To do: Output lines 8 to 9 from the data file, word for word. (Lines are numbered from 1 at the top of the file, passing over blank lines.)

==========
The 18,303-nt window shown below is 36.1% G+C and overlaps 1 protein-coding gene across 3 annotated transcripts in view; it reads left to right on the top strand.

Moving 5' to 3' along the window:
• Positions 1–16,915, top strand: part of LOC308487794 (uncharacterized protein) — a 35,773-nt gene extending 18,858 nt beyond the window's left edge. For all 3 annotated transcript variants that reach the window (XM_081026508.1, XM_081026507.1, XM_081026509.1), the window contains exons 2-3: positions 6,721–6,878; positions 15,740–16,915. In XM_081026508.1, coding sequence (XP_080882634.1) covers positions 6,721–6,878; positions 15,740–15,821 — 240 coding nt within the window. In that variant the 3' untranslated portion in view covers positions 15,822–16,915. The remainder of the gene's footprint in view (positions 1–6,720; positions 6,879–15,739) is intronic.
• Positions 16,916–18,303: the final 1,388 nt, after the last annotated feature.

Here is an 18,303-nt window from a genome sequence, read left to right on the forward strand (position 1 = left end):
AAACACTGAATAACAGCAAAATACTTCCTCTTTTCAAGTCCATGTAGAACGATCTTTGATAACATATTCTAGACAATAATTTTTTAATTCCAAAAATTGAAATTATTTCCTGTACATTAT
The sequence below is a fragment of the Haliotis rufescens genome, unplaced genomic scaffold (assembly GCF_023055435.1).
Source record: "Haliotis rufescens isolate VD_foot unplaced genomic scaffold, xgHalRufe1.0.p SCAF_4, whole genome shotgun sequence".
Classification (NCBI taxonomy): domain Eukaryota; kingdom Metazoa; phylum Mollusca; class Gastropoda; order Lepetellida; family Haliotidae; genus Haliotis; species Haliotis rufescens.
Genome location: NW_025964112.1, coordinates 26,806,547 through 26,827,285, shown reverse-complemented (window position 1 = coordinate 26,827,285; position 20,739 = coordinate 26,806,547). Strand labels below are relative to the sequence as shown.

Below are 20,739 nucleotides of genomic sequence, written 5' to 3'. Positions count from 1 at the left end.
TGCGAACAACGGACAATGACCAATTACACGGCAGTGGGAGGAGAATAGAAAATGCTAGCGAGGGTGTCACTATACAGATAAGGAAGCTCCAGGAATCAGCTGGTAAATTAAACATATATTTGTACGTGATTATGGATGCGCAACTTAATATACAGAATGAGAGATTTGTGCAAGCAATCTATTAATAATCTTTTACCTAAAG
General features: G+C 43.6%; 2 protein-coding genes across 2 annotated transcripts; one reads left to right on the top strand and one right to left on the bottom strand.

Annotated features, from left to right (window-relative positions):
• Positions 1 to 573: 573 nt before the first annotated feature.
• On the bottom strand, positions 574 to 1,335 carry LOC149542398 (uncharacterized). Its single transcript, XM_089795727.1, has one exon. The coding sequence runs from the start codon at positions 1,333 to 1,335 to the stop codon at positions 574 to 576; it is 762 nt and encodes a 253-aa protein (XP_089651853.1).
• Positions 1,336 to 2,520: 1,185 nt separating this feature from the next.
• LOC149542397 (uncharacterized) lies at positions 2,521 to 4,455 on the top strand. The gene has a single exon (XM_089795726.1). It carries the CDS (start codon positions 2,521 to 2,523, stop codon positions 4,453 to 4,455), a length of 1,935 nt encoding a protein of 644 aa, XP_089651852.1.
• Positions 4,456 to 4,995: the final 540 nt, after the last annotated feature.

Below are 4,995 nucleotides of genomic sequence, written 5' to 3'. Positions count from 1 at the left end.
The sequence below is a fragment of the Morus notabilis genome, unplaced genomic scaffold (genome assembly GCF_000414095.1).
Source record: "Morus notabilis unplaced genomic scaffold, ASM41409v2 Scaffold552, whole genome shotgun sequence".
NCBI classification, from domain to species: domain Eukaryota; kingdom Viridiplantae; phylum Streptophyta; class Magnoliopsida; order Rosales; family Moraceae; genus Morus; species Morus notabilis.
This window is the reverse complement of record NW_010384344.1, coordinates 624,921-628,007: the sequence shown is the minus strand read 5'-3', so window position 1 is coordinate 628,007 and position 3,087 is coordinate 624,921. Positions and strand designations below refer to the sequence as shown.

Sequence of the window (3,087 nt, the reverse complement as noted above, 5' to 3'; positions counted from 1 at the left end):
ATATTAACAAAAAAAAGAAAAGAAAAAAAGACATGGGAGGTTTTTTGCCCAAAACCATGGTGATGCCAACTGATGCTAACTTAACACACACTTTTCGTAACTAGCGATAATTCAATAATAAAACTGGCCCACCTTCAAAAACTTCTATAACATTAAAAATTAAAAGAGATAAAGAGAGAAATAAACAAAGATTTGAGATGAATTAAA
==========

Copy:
Source record: "Haliotis rufescens isolate VD_foot unplaced genomic scaffold, xgHalRufe1.0.p SCAF_4, whole genome shotgun sequence".
Classification (NCBI taxonomy): domain Eukaryota; kingdom Metazoa; phylum Mollusca; class Gastropoda; order Lepetellida; family Haliotidae; genus Haliotis; species Haliotis rufescens.